5. Barnum and Bailey’s Circus would pay annual visits to patients
In 2013, Barnum and Bailey’s Circus revived a decades-old tradition at Brooklyn Hospital Center: performing for patients and staff. The tradition was started at Bellevue Hospital, and some performances would feature everything from acrobatic stunts to elephants. These performances would often attract thousands of people, many of whom were children and members of the community. The tradition began in 1901 and would continue each year for decades, with patients often watching from the hospital’s iron balconies.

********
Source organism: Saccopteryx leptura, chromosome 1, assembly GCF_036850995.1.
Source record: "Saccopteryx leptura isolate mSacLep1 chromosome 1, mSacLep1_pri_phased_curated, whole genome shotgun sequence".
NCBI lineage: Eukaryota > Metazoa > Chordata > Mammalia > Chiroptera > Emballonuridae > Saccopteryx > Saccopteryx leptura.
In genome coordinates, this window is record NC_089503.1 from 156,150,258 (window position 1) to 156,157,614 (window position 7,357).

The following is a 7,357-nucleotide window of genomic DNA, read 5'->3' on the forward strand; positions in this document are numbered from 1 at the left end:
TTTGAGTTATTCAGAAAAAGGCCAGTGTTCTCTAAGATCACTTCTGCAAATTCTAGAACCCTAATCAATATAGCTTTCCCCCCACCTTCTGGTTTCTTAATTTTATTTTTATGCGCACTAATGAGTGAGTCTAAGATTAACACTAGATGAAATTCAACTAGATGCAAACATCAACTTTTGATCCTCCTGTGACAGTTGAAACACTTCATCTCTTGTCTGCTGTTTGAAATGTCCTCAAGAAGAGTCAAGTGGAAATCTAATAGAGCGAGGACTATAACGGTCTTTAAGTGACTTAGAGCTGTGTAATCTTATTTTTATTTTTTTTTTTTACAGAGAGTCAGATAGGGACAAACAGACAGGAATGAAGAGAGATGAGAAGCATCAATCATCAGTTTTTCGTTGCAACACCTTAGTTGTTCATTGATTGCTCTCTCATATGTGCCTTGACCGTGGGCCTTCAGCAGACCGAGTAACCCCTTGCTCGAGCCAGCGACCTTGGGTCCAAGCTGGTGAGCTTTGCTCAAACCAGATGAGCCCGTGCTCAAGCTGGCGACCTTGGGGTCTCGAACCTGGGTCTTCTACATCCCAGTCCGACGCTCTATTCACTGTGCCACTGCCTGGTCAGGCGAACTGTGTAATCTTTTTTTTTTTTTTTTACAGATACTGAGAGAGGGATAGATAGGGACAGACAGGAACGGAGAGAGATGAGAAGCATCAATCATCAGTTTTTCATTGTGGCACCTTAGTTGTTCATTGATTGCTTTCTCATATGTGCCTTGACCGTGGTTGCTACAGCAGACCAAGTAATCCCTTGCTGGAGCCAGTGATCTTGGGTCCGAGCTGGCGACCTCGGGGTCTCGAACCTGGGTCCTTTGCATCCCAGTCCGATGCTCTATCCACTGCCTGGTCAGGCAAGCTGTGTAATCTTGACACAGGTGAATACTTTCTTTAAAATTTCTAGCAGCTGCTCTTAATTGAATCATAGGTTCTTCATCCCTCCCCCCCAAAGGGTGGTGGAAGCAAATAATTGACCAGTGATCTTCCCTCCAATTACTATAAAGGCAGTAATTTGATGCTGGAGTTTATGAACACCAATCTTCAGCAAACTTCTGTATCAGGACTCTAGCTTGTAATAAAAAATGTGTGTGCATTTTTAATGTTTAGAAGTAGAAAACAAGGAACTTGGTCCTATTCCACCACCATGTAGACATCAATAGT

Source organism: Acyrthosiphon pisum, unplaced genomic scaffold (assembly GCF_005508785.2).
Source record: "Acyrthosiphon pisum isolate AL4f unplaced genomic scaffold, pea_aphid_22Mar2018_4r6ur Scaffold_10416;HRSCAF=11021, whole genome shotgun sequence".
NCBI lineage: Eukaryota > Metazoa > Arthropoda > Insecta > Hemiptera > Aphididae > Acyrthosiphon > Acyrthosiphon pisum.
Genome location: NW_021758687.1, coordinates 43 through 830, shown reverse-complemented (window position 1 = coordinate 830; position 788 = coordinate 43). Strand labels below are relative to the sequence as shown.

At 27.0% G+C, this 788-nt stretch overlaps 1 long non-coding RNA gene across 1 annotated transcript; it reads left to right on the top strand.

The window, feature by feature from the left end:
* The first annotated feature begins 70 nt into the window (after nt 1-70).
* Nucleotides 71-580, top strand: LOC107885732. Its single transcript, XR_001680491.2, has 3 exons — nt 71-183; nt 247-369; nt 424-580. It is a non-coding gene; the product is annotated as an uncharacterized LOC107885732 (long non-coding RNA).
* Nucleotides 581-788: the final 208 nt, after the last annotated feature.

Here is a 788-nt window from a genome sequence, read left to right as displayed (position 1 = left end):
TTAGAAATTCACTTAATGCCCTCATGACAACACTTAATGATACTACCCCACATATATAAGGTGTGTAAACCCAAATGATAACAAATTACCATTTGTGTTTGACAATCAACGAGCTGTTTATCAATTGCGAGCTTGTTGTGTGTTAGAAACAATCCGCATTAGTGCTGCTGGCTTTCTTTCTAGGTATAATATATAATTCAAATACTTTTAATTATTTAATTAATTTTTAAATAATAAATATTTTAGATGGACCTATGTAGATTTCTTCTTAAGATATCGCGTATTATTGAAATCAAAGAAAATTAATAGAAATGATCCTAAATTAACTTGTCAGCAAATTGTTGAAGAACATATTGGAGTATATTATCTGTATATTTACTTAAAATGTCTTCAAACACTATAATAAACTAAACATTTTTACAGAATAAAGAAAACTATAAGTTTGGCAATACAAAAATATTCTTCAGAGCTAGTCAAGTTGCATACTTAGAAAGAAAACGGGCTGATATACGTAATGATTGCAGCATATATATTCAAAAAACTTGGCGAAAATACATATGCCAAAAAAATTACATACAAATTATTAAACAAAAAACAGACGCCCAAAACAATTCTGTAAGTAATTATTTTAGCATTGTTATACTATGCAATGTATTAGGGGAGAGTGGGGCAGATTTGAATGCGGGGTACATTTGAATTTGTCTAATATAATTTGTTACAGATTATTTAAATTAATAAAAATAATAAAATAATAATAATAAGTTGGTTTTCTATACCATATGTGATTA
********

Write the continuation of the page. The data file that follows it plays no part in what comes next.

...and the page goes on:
“Dr. Ringling’s medicine is of the finest quality, easy to take, good for almost any ailment; children love it and adults enjoy it,” Dr. William F. Jacobs, Bellevue’s medical superintendent, told The New York Times in 1946. “I’ll prescribe it any time in same dosage for young and old alike.” More than 4,000 patients at Bellevue, some on stretchers and in wheelchairs, applauded clowns, six adult elephants, a baby elephant, a zebra, and a llama, according to a 1964 Times article. The tradition ended in the 1960s when the iron balconies were removed.